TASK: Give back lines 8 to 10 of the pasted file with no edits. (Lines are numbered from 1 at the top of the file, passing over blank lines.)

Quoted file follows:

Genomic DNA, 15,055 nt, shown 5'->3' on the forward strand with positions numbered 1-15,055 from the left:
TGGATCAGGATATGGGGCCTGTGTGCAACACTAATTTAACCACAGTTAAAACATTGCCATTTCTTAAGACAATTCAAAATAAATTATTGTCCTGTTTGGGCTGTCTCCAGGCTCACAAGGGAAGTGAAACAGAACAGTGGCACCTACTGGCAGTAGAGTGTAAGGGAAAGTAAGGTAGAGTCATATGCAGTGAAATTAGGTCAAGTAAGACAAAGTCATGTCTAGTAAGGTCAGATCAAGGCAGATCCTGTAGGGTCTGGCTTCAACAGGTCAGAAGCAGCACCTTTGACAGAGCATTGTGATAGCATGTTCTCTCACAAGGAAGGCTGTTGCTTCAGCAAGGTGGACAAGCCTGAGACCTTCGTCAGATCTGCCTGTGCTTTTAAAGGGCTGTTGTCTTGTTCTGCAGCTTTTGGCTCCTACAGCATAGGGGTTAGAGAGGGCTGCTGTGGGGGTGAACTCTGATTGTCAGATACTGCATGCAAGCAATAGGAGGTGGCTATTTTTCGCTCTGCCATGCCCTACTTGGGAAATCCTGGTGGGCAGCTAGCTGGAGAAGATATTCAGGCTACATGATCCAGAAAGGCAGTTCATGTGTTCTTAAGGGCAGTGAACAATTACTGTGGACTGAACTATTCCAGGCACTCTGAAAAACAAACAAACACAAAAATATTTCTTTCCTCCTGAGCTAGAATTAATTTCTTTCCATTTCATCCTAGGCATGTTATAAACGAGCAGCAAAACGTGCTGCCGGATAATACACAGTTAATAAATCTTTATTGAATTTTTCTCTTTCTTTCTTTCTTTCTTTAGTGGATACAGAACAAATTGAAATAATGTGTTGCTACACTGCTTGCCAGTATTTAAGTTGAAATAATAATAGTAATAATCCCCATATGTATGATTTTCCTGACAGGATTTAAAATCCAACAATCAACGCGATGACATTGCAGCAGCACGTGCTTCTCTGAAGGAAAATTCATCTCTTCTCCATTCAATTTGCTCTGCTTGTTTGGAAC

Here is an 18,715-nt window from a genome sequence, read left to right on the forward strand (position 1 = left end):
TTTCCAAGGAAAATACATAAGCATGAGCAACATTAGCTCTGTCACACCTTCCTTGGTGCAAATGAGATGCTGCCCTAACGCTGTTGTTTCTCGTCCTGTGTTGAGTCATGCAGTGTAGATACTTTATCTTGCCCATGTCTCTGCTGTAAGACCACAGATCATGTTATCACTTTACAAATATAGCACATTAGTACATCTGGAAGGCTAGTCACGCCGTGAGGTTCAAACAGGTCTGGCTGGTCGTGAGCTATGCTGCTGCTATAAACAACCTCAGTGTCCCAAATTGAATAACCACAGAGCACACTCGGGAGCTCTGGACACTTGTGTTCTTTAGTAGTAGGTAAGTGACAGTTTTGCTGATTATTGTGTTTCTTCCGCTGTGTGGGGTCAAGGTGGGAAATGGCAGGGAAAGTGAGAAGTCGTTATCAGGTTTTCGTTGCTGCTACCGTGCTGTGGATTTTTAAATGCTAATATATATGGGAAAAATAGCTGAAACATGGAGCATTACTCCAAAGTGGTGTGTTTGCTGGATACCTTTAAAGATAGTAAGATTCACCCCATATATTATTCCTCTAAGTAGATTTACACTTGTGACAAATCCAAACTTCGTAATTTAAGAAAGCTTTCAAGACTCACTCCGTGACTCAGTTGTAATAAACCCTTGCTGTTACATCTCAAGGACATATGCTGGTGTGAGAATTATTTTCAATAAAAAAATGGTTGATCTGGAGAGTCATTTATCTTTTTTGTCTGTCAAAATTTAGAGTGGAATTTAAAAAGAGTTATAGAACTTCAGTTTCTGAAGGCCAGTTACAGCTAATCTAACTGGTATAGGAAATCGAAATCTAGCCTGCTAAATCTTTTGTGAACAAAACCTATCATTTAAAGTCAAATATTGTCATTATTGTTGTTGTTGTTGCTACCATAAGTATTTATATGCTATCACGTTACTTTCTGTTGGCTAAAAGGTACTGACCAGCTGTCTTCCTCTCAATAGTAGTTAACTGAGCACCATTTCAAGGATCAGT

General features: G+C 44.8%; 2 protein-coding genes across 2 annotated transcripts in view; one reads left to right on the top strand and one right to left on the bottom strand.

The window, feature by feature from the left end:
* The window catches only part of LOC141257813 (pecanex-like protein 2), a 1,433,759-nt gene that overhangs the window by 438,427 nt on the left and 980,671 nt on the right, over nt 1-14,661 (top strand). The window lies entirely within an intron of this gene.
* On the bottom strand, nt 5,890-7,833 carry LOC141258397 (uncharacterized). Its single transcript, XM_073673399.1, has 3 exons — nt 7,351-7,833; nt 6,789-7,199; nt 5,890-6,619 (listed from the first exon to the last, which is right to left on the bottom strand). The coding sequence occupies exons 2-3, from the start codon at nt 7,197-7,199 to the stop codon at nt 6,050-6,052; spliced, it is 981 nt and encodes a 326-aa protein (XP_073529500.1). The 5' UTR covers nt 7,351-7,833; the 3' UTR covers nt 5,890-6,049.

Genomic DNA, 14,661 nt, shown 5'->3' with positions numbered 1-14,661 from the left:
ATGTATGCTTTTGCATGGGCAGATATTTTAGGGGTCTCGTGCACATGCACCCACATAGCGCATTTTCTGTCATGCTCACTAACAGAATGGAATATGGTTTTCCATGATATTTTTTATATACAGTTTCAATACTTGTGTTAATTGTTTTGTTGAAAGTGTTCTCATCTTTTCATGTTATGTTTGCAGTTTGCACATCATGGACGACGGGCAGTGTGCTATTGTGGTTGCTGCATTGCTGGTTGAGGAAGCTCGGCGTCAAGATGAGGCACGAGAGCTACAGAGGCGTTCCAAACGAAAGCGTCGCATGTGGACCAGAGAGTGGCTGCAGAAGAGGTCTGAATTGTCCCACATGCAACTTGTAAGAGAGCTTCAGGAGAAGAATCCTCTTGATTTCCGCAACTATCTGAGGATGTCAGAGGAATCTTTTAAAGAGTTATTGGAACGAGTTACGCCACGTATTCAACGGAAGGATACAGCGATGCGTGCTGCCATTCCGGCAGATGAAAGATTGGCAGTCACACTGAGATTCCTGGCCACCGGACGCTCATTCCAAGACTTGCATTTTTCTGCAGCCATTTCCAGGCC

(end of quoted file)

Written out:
* On the bottom strand, nt 5,890-7,833 carry LOC141258397 (uncharacterized). Its single transcript, XM_073673399.1, has 3 exons — nt 7,351-7,833; nt 6,789-7,199; nt 5,890-6,619 (listed from the first exon to the last, which is right to left on the bottom strand). The coding sequence occupies exons 2-3, from the start codon at nt 7,197-7,199 to the stop codon at nt 6,050-6,052; spliced, it is 981 nt and encodes a 326-aa protein (XP_073529500.1). The 5' UTR covers nt 7,351-7,833; the 3' UTR covers nt 5,890-6,049.

Genomic DNA, 14,661 nt, shown 5'->3' with positions numbered 1-14,661 from the left:
ATGTATGCTTTTGCATGGGCAGATATTTTAGGGGTCTCGTGCACATGCACCCACATAGCGCATTTTCTGTCATGCTCACTAACAGAATGGAATATGGTTTTCCATGATATTTTTTATATACAGTTTCAATACTTGTGTTAATTGTTTTGTTGAAAGTGTTCTCATCTTTTCATGTTATGTTTGCAGTTTGCACATCATGGACGACGGGCAGTGTGCTATTGTGGTTGCTGCATTGCTGGTTGAGGAAGCTCGGCGTCAAGATGAGGCACGAGAGCTACAGAGGCGTTCCAAACGAAAGCGTCGCATGTGGACCAGAGAGTGGCTGCAGAAGAGGTCTGAATTGTCCCACATGCAACTTGTAAGAGAGCTTCAGGAGAAGAATCCTCTTGATTTCCGCAACTATCTGAGGATGTCAGAGGAATCTTTTAAAGAGTTATTGGAACGAGTTACGCCACGTATTCAACGGAAGGATACAGCGATGCGTGCTGCCATTCCGGCAGATGAAAGATTGGCAGTCACACTGAGATTCCTGGCCACCGGACGCTCATTCCAAGACTTGCATTTTTCTGCAGCCATTTCCAGGCC